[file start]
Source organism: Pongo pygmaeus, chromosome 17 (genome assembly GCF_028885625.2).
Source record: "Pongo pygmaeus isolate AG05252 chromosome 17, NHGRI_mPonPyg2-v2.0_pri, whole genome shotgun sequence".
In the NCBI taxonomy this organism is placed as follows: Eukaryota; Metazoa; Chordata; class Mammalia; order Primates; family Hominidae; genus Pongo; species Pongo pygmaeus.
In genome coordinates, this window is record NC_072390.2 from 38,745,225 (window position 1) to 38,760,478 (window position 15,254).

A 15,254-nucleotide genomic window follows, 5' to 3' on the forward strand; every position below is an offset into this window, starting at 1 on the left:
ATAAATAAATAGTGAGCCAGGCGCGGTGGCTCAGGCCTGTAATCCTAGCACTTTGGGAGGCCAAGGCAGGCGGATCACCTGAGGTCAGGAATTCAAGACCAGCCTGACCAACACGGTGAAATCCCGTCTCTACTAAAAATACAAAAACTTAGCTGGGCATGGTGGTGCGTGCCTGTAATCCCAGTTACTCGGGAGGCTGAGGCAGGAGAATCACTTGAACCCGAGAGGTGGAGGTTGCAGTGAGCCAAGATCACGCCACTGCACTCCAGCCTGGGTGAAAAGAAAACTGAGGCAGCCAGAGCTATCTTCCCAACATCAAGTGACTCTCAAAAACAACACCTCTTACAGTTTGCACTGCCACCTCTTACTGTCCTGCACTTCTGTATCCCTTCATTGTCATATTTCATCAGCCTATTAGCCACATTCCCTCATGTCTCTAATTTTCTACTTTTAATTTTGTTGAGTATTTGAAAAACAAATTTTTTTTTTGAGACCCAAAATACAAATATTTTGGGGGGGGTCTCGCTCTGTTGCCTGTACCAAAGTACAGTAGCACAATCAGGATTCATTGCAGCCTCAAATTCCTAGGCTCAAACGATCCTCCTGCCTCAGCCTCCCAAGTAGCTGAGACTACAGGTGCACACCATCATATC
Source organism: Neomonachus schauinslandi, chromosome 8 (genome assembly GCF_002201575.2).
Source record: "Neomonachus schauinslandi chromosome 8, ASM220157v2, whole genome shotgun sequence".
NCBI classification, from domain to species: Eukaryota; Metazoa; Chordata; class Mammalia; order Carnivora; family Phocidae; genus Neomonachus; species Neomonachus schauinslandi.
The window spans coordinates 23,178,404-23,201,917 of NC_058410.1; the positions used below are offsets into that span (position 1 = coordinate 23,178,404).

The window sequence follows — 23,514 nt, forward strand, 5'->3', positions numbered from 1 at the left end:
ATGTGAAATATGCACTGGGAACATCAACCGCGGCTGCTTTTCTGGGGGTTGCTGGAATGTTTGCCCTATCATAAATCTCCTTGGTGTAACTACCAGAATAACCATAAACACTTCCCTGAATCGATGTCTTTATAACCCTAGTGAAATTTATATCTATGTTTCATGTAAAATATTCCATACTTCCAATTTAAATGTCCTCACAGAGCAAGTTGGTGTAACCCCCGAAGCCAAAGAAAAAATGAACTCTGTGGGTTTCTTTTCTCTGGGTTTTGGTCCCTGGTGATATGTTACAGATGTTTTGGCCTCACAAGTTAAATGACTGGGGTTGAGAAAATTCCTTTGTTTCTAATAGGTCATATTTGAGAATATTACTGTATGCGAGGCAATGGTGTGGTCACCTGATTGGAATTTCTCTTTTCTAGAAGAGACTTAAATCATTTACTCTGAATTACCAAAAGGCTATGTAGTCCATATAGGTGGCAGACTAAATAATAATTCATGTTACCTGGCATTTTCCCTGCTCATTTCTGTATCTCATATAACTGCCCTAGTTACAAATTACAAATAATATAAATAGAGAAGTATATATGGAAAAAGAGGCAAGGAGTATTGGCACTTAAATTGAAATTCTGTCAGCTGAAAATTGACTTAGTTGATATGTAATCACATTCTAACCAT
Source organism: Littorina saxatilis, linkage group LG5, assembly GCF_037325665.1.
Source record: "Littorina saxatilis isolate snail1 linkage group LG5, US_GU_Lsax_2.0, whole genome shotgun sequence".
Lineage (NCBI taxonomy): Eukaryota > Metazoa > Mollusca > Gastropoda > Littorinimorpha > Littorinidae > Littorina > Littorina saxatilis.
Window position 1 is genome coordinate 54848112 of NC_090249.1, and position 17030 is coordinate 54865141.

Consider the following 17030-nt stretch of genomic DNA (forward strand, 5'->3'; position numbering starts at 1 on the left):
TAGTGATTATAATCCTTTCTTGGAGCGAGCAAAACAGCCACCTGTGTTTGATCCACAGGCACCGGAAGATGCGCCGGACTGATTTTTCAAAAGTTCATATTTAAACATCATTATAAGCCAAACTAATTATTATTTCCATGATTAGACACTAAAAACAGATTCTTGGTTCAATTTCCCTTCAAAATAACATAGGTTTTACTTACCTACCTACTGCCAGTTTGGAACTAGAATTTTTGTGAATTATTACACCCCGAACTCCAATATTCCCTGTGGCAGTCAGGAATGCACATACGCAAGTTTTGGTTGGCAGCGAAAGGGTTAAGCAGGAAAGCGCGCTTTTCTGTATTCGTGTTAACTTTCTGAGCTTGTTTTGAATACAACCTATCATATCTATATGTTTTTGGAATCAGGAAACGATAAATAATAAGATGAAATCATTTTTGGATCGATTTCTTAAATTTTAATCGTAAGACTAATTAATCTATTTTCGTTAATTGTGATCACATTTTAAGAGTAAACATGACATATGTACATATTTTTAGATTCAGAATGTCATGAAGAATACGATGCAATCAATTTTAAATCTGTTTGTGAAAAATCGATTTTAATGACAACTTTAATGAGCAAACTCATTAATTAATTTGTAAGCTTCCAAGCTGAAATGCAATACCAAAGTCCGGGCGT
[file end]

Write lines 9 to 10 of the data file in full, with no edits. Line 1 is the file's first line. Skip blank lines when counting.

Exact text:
NCBI classification, from domain to species: Eukaryota; Metazoa; Chordata; class Mammalia; order Carnivora; family Phocidae; genus Neomonachus; species Neomonachus schauinslandi.
The window spans coordinates 23,178,404-23,201,917 of NC_058410.1; the positions used below are offsets into that span (position 1 = coordinate 23,178,404).